Of course, it’s curious that Leslie McQuiston, MD, believes the CDC’s draft proposal a) targeted parents and b) recommends circumcision of newborns. Either of those beliefs suggests that Dr. McQuiston hasn’t read the CDC’s draft proposal (or the longer document that supports the draft proposal). The claimed link to the CDC’s draft proposal in her clinic’s press release loads a PDF announcing the draft proposal for public comment. Since Children’s Urology doesn’t seem to know where the actual draft proposal is located, it’s possible they haven’t read the draft proposal, which would be understandable. Who has time for reading dense material when so much science needs urgent applying to healthy children? Healthy children can’t possibly wait for the draft proposal to be finalized, much less wait until they might have a need for the most radical intervention. The science of newborn male genital anatomy isn’t scientific without a scalpel, after all. Duh. Everybody knows that.

Maybe the confidence of new Austin parents wouldn’t be so high after considering the totality of evidence from Children’s Urology’s press release. Trust them, though. Right in the press release, it says their clinic is “the premier pediatric urology practice in Central Texas,” and that it “specializes in the medical and surgical treatment of genitourinary conditions from birth through adolescence.” That’s great, and probably true, but we’re all now thinking the same thing. Okay, maybe the folks at Children’s Urology aren’t thinking this, but most of us not selling surgery on healthy children to parents using a flawed draft proposal are thinking it. Circumcision isn’t a genitourinary condition. I know, right? It seems obvious. But, on the contrary, we’re all wrong. It says so right on Children’s Urology’s site, under Conditions We Treat.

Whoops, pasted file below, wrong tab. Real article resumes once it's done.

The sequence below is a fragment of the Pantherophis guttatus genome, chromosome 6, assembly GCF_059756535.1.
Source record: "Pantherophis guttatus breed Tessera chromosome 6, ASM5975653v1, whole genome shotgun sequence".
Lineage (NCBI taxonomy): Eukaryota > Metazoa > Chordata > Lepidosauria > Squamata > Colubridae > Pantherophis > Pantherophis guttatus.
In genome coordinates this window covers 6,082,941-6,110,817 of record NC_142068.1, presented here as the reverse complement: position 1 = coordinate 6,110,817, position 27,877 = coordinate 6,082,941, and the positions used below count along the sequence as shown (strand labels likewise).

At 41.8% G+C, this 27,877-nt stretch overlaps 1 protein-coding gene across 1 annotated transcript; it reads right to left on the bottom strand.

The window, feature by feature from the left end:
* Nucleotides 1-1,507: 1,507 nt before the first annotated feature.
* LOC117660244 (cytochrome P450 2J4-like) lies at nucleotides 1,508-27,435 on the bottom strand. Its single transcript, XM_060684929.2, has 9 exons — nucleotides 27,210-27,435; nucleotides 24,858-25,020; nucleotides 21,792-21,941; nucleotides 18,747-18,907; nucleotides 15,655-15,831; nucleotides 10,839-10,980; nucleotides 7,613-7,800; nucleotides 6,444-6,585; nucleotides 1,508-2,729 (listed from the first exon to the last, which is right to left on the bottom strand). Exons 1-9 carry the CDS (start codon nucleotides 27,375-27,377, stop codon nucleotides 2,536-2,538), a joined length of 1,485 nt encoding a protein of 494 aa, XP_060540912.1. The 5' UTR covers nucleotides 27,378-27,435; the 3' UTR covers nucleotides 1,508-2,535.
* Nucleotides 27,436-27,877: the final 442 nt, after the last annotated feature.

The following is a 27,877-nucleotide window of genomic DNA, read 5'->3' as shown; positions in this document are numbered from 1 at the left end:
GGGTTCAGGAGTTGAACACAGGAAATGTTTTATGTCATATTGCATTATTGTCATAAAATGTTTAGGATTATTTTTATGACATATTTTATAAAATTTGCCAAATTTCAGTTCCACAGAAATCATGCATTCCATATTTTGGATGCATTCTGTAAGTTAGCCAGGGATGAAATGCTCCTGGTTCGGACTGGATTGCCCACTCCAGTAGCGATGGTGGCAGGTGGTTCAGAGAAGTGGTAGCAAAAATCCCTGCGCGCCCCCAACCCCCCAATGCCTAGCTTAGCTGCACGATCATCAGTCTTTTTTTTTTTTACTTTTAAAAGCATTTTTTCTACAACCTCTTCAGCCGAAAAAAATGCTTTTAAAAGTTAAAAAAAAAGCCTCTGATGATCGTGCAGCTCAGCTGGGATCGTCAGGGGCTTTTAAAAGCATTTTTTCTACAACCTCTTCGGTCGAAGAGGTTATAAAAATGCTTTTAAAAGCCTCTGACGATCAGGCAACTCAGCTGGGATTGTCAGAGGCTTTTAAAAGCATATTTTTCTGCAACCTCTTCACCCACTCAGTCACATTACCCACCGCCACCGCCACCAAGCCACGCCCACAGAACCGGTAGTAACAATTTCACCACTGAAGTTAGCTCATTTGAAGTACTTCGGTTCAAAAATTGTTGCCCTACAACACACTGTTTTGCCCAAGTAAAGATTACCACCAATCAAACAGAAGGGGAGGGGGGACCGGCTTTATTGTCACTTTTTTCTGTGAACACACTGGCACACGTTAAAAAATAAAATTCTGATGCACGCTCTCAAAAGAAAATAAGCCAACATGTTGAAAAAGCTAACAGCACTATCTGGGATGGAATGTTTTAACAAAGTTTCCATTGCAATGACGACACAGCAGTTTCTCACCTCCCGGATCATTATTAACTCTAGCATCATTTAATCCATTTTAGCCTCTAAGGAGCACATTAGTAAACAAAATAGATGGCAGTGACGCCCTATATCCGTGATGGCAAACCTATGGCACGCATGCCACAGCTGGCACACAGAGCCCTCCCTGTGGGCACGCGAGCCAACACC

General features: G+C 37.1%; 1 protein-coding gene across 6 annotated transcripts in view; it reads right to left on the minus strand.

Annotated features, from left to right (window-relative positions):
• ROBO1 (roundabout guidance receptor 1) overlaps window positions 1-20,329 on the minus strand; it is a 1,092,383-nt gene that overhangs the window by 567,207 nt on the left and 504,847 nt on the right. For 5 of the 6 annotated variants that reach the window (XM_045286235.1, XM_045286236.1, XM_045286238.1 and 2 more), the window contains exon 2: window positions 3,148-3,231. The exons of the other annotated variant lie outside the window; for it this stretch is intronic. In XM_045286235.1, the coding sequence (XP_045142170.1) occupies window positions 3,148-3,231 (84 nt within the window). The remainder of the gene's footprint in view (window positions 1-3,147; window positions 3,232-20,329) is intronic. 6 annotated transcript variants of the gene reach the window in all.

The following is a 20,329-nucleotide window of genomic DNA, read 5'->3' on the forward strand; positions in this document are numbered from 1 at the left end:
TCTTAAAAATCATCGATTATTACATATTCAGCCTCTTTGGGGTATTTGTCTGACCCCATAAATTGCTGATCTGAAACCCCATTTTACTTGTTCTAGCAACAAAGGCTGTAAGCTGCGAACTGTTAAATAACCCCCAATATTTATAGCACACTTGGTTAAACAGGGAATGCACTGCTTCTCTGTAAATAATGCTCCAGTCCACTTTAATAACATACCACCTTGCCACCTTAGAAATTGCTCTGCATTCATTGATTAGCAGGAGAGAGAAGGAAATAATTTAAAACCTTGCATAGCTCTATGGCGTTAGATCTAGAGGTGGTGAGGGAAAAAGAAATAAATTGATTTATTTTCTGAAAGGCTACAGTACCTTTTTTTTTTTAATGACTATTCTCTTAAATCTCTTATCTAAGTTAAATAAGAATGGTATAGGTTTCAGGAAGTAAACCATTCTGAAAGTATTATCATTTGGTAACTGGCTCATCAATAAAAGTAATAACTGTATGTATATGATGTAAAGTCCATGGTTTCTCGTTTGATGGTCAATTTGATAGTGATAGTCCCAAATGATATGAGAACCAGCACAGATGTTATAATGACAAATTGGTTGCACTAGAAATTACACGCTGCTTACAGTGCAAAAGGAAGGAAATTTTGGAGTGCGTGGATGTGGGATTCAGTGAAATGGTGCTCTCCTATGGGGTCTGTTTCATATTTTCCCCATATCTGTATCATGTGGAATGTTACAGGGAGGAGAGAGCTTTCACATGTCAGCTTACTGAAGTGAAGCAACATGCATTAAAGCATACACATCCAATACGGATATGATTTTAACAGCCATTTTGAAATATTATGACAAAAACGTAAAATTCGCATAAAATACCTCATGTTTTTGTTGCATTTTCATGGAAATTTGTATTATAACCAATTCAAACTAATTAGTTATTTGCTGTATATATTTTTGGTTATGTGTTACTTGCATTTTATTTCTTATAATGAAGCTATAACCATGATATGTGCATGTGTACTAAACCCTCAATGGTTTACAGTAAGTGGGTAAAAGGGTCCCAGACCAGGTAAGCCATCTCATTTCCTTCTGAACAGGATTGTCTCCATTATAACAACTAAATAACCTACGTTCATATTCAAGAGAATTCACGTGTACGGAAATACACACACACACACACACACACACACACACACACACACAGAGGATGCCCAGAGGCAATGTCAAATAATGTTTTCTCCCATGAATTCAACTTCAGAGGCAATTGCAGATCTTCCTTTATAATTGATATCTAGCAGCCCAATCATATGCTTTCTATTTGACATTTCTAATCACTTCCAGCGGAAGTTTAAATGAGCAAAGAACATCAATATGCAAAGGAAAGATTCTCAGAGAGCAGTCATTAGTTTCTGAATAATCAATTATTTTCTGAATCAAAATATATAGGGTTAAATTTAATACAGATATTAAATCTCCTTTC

• Ambiguous Genitalia¹ (DSD)
  • Chordee
  • Circumcision
  • Concealed / Hidden Penis
  • Epispadias
  • Hypospadias
  • Labial Adhesions
  • Meatal Stenosis²
  • Micropenis
  • Phimosis

I know, I know. It’s weird that circumcision is offered to treat the genital condition, “circumcision”. It’s weirder, I guess, because Children’s Urology convinced me we agree. Parents, doctors, activists, the AAP, the CDC, and Children’s Urology all need to work together to eradicate this awful scourge, circumcision, that somehow persists for healthy boys in modern society.

¹ I’ll refrain from speculating on this item because I do not know what Children’s Urology recommends for these children.